Among students aged 10–18 years, 1582 (30.8%) lived in rural areas and 3562 (69.2%) in urban areas. In rural areas, underweight was more common in boys (26.8% vs. 17.3%) and overweight (6.6% vs. 3.2%) and obesity (7.0% vs. 4.4%) in girls (p < 0.05). In urban areas underweight (17.5% vs. 14.2%) and obesity (12.2% vs. 8.6%) were more common in boys and overweight (9.2% vs. 7.7%) was more common in girls (p < 0.05). The highest prevalence of underweight (23.5%) was seen in students aged 13 years and the lowest (11.4%) in those aged 18 years. Underweight was significantly more common in rural than in urban areas (22.1% vs. 15.8%, respectively, p < 0.0001) and overweight/obesity was more common in urban than in rural areas.

Tables II and III show the values of BMI and WC percentiles at each age interval for boys and girls, respectively.

Comparisons with the percentiles provided by the CASPIAN-I study showed that after the age of 12, the 5th percentile curve for BMI is lower in CASPIAN-III for both genders; but the corresponding figures for WC were higher in this study. The 50th percentile curves for BMI and WC were lower in our study than the CASPIAN-I study but in the age group over 13 years, the 95th percentiles for BMI and WC were higher in the current study than the first survey.

Table IV compares the age- and gender-specific mean of WC and BMI between CASPIAN-I and CASPIAN-III findings.


This national study presents the prevalence of weight disorders, and the age- and gender-specific reference curves of WC and BMI for a representative sample of 10–18-year-old Iranian children and adolescents. It shows a high prevalence of both underweight and excess weight. Comparison with the first survey of the CASPIAN Study [24] shows that in the last 8 years, both overweight and underweight have increased among Iranian children and adolescents.

In this CASPIAN-III study, with increasing age, the WC curve tended to plateau in girls but not in boys. This presentation is also reported in other countries [27, 28], and probably is secondary to the earlier beginning of puberty in girls.

Comparing our results with CASPIAN-I [21] showed that weight disorders in terms of underweight, overweight, and obesity are all increasing among Iranian children and adolescents. This problem is not limited to Iran but also is seen in some other developing countries such as Vietnam [16], Indonesia [29] and Guinea [30]. Another cross-sectional nationwide survey among 862,433 Iranian children at school entry [31] revealed a prevalence of 19.1% of underweight and 16.2% of overweight and obesity.

Our findings show that the prevalence of obesity and overweight among Iranian adolescents is higher than Indo-Asian children [14, 32], similar to that in China [33] and Japan [34], and far lower than in Spain [17], USA [33], and Italy [18]. However, the prevalence of underweight among Iranian adolescents is lower than Indo-Asian children [14], similar to Chinese, and higher than that in Brazil, USA [33] and Japan [34]. However, it should be acknowledged that these studies have been performed based on different definitions for overweight and underweight.

National surveys in different developing countries reveal that while underweight still persists, overweight is increasing, i.e. such populations face the double burden of malnutrition [15].

It seems that the double burden of nutritional disorders is present in all age groups of Iranian children and adolescents. In the developing world, the pattern of nutrition is unique and leads to the coexistence of underweight and overweight [35, 36]. Comparing rural and urban areas in this study showed that underweight is significantly higher in rural than in urban children and adolescents (22.1% vs. 15.8%). The higher level of underweight children in rural areas may be secondary to under-nutrition and the higher level of overweight and obese children in urban areas may be indicative of their inadequate physical activity [37, 38] and unhealthy lifestyle [22, 39, 40]. Before a nutritional transition, overweight was concentrated in high socioeconomic status (SES) groups and underweight in low-SES groups, but after the transition, overweight also shifted to the low-SES groups. Thus, low-SES groups face the double burden of nutritional disorders [41]. In recent years, in some industrialized countries such as Italy [18], Spain [17] and France [19], the prevalence of underweight is increasing. This might be due to more concern about body image among children and adolescents, consuming foods with low nutritional value, more participation in physical activity programs and more education about the risks of obesity for health.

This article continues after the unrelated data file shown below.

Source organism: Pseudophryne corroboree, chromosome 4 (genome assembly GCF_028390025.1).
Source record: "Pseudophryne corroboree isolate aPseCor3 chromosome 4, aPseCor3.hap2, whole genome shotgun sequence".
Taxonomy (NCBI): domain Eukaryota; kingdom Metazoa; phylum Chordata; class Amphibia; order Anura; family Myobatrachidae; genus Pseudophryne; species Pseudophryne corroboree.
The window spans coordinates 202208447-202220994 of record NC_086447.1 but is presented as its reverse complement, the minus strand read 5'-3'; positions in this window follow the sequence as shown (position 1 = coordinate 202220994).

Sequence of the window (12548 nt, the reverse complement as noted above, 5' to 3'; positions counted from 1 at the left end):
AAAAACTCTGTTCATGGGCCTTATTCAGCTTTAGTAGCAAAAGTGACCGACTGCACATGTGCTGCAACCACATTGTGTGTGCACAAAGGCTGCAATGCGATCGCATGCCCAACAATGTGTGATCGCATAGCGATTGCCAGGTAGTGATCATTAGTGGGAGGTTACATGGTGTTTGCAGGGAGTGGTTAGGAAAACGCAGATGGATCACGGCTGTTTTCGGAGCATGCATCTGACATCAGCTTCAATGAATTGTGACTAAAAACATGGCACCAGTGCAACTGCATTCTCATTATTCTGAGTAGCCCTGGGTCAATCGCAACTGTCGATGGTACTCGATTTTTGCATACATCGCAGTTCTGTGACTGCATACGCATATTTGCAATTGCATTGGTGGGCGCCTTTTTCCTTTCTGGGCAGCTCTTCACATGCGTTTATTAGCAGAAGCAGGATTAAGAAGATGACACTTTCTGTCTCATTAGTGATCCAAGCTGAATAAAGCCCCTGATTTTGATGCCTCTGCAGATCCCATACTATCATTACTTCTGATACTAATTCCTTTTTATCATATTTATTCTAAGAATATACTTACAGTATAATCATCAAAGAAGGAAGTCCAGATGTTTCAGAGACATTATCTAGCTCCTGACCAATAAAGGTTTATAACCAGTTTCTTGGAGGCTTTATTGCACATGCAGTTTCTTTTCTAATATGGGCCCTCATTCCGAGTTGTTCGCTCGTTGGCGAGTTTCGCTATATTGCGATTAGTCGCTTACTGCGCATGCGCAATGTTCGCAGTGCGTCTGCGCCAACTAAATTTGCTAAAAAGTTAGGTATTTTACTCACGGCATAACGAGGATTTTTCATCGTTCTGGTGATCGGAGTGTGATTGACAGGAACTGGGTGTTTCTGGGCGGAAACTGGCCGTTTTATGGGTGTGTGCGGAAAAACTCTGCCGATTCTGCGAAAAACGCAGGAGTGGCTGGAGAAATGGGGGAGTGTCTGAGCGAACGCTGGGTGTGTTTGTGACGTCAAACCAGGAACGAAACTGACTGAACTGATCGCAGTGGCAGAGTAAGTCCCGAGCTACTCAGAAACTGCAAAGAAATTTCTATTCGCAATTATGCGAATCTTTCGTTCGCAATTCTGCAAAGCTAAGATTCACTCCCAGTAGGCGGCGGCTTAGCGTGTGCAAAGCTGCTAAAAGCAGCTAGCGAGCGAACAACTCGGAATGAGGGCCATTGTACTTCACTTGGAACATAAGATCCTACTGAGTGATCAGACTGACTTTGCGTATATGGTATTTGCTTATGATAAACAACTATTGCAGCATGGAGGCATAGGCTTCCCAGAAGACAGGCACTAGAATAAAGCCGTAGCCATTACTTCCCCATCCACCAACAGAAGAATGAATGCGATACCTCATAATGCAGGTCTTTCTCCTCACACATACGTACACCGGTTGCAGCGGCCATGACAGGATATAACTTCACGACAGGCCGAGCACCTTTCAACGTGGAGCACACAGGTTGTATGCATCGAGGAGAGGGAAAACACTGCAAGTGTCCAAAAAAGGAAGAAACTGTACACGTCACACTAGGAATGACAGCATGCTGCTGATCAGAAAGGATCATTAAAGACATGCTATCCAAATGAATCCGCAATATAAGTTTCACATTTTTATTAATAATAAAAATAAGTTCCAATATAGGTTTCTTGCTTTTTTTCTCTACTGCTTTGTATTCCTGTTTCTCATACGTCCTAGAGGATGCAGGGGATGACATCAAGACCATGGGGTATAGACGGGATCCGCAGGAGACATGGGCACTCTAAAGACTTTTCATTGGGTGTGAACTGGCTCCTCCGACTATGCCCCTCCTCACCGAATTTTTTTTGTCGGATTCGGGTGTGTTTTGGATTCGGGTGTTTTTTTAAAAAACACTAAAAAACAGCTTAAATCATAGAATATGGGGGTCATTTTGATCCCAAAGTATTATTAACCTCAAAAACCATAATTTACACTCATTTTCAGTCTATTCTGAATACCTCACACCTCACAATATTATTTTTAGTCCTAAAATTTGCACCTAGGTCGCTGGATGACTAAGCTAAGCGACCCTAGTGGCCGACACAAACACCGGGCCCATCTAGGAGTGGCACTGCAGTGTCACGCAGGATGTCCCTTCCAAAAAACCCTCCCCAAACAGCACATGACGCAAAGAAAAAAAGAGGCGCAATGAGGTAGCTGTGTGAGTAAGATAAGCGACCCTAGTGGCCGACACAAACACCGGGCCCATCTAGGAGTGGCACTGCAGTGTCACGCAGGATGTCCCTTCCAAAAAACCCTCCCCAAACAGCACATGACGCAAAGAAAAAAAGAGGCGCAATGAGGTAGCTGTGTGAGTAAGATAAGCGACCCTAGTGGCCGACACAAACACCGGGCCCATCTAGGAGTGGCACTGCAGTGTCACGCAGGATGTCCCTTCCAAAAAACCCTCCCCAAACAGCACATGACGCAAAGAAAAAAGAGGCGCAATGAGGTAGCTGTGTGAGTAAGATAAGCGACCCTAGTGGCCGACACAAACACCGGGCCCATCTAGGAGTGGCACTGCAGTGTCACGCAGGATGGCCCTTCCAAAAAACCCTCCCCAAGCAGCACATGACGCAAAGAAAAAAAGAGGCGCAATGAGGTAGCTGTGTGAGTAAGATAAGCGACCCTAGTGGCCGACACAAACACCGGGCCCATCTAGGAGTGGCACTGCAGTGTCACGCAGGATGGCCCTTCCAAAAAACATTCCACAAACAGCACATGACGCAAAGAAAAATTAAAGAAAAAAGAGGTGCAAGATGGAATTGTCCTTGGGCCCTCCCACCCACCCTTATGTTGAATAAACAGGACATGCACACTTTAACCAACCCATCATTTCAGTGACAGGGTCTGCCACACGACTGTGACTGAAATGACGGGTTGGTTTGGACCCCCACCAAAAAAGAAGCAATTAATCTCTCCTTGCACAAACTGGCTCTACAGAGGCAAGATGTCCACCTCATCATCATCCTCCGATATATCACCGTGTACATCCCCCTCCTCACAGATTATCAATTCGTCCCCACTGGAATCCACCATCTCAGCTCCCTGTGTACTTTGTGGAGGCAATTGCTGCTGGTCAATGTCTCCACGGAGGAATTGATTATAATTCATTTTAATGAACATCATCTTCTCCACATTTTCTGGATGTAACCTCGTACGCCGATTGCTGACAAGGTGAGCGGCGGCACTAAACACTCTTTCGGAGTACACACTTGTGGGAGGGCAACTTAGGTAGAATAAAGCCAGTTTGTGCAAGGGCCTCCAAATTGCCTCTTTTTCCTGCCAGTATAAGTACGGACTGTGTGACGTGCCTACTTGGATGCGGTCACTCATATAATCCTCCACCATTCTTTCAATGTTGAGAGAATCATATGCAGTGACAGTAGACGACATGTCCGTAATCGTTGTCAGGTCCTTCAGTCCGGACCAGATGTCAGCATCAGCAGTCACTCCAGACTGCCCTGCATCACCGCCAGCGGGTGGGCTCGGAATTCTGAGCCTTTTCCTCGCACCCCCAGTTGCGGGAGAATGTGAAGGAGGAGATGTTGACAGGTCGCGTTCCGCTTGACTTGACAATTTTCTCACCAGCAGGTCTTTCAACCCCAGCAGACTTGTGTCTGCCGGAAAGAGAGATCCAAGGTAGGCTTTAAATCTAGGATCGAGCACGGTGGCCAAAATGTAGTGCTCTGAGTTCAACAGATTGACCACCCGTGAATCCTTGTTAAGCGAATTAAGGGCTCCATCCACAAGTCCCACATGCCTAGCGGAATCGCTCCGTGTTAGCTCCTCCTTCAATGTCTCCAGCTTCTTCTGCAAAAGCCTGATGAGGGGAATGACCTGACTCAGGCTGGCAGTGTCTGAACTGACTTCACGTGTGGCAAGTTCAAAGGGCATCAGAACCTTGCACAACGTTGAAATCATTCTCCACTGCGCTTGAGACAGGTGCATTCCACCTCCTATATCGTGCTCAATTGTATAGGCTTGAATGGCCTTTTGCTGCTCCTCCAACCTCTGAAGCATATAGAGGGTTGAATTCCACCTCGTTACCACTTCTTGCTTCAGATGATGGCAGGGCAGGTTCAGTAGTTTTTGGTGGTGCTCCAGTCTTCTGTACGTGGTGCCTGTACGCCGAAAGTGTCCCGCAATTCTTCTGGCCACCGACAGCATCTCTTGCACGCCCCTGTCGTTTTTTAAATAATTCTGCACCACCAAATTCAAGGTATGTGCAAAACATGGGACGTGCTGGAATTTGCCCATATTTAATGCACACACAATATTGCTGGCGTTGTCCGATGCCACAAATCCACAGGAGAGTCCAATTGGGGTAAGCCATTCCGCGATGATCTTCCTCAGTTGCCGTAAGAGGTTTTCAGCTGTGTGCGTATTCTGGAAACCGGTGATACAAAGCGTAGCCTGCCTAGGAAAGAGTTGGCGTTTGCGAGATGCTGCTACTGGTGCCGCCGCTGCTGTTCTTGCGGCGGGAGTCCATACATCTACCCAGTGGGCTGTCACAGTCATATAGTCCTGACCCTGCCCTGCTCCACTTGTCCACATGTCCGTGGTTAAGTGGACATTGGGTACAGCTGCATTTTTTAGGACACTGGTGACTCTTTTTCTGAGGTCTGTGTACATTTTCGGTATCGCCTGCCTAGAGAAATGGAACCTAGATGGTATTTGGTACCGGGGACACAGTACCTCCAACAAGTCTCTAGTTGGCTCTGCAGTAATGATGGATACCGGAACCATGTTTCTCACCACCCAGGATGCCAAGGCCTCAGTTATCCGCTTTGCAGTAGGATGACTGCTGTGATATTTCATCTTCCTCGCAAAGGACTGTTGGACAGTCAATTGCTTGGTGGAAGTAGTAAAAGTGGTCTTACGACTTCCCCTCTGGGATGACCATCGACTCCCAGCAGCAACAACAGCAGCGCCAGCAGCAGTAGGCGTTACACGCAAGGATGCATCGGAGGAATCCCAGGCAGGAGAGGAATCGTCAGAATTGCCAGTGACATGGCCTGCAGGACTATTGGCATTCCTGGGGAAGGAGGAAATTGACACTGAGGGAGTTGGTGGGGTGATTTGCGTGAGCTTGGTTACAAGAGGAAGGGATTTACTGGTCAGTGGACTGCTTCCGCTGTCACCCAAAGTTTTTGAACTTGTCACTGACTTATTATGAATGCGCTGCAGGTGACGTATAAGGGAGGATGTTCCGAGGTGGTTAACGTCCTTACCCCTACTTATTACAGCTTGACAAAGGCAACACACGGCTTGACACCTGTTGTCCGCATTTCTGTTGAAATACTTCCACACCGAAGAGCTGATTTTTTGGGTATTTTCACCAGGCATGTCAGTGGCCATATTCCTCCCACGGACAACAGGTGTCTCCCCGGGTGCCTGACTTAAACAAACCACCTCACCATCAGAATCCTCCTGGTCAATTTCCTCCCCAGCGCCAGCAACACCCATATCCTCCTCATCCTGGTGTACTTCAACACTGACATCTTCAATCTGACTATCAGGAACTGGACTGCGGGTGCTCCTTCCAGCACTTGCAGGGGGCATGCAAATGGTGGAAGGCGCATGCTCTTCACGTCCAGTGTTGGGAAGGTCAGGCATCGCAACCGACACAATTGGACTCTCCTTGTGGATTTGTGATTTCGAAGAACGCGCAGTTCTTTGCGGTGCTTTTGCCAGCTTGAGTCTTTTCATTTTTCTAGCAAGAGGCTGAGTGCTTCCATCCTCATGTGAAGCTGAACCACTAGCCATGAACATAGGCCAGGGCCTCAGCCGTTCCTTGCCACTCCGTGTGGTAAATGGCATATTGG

The 5th and 50th percentile curves for WC in our study are similar to Turkish ones [42], but the 95th percentile curve is considerably higher than the Turkish curve. The 5th, 50th and 95th standard curves of boys in the current study are similar to the findings of the survey on the percentiles of WC among Pakistani primary school children, aged 10–12 years. Among girls, the 5th percentile curves of WC of Iranian children are similar to the Pakistani data, but the 50th and 95th curves of Pakistani girls are higher than Iranian girls [43].

Comparison of the present study with the study conducted in Honk Kong [28] shows that the 5th, 50th and 95th WC percentile curves of Iranian children are higher than Hong Kong Chinese children. Comparison of WC data from the current study with the British study [27] showed that the 5th and 50th curve of both studies is in close agreement, but the 95th percentile curve of Iranian children is higher than the British ones.

Study limitations and strengths: Because of the large sample size studied, we could not determine the pubertal status of participants. Moreover, as a school-based surveillance program, we could not gather detailed information on social determinants of health of participants and similar information related to epidemiological transition at the population level. The strength of the study is studying a large sample size at the national level, considering both urban and rural areas and using the same protocol in different phases of the study.

In conclusion, this study revealed an increase in the dual burden of weight in recent years among Iranian children and adolescents. It may be related to epidemiologic and nutrition transition resulting in rapid changes in lifestyle habits. This finding is an important issue for policy-makers for interventional preventive programs. This study highlights the importance of regular monitoring of the growth pattern of children and adolescents, and presenting them to stakeholders and policy-makers for implementation of national health policies.